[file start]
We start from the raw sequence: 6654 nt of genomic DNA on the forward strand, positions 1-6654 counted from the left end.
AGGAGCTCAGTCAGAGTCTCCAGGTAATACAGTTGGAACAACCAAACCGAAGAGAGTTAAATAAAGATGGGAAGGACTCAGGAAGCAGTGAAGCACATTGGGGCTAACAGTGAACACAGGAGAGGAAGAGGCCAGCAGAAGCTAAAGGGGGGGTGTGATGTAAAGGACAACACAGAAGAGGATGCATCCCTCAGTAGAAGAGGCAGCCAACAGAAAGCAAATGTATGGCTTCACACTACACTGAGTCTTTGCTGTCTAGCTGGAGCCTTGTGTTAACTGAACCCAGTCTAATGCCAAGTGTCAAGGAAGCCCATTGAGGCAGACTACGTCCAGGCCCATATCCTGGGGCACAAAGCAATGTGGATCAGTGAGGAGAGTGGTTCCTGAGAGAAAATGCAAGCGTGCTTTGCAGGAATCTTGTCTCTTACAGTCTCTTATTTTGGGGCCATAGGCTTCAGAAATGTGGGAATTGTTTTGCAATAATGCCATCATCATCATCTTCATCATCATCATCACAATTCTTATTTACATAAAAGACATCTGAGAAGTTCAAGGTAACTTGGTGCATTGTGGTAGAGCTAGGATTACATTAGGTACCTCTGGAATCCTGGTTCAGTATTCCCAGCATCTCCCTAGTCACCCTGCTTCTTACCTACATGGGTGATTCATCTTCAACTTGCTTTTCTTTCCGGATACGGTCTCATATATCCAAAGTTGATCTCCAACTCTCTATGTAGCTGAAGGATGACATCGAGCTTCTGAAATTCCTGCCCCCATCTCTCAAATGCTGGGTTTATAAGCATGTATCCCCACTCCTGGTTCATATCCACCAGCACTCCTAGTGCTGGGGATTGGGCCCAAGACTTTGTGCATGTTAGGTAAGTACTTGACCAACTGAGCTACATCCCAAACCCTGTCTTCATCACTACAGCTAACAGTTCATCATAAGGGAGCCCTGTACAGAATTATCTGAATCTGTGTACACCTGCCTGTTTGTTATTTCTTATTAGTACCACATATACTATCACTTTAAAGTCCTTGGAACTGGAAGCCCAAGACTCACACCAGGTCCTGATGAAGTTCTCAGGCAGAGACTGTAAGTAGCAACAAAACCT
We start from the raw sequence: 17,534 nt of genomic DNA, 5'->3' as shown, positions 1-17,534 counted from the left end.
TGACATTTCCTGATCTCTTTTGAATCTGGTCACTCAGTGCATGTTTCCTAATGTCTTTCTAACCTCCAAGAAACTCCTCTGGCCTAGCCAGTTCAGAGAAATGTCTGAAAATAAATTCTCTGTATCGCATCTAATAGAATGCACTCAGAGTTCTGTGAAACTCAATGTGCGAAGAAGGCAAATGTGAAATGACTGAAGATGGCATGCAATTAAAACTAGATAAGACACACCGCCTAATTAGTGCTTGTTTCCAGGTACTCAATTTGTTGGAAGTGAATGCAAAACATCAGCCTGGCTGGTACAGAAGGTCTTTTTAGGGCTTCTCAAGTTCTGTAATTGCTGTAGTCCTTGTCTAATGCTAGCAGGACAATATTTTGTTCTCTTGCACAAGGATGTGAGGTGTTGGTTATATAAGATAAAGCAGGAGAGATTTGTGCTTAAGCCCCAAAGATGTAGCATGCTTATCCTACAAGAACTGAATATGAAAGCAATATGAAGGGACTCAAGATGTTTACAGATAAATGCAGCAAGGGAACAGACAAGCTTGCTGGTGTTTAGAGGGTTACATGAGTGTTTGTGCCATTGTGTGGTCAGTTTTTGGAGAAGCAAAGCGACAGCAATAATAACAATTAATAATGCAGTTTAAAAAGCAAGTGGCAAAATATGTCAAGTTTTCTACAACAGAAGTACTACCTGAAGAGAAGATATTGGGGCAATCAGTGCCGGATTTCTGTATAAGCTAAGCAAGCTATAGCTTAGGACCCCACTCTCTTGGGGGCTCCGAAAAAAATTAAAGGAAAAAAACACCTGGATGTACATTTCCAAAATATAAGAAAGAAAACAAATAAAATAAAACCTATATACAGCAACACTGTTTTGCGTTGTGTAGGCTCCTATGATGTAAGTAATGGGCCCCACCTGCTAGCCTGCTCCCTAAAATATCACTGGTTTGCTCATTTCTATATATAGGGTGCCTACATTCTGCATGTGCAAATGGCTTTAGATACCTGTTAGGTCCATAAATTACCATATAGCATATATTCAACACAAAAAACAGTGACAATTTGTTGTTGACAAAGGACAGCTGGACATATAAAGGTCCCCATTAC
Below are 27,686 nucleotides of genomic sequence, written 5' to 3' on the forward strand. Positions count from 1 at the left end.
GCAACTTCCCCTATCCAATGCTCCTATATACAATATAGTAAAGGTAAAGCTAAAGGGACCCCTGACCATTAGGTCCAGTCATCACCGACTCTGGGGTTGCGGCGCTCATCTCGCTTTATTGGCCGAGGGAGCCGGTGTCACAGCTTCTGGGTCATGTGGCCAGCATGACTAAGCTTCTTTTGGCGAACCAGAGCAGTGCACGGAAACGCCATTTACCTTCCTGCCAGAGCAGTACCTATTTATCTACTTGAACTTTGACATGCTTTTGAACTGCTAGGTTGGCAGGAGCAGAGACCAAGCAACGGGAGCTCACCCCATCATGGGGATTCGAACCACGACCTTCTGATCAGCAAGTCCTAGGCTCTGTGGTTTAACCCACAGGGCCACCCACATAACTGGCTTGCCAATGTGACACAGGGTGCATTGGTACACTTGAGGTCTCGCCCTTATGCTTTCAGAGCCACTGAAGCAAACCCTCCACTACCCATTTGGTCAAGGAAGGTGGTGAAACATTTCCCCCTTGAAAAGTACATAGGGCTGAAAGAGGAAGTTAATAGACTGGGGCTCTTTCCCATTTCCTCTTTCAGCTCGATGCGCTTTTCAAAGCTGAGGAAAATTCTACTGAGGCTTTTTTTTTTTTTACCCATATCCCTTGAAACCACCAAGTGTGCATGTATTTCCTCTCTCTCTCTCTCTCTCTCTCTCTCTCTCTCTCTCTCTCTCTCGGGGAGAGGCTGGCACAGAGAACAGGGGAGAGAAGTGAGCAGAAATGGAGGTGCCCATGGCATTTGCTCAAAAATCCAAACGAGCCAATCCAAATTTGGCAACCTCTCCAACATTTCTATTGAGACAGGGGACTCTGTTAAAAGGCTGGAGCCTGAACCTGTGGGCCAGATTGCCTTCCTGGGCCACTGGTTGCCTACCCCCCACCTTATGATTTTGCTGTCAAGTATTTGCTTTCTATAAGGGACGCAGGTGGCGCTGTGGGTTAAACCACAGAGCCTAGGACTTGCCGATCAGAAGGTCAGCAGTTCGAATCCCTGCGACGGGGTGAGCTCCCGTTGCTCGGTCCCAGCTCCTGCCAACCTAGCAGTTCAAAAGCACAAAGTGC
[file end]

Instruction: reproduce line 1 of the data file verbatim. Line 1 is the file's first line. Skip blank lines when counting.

We start from the raw sequence: 6654 nt of genomic DNA on the forward strand, positions 1-6654 counted from the left end.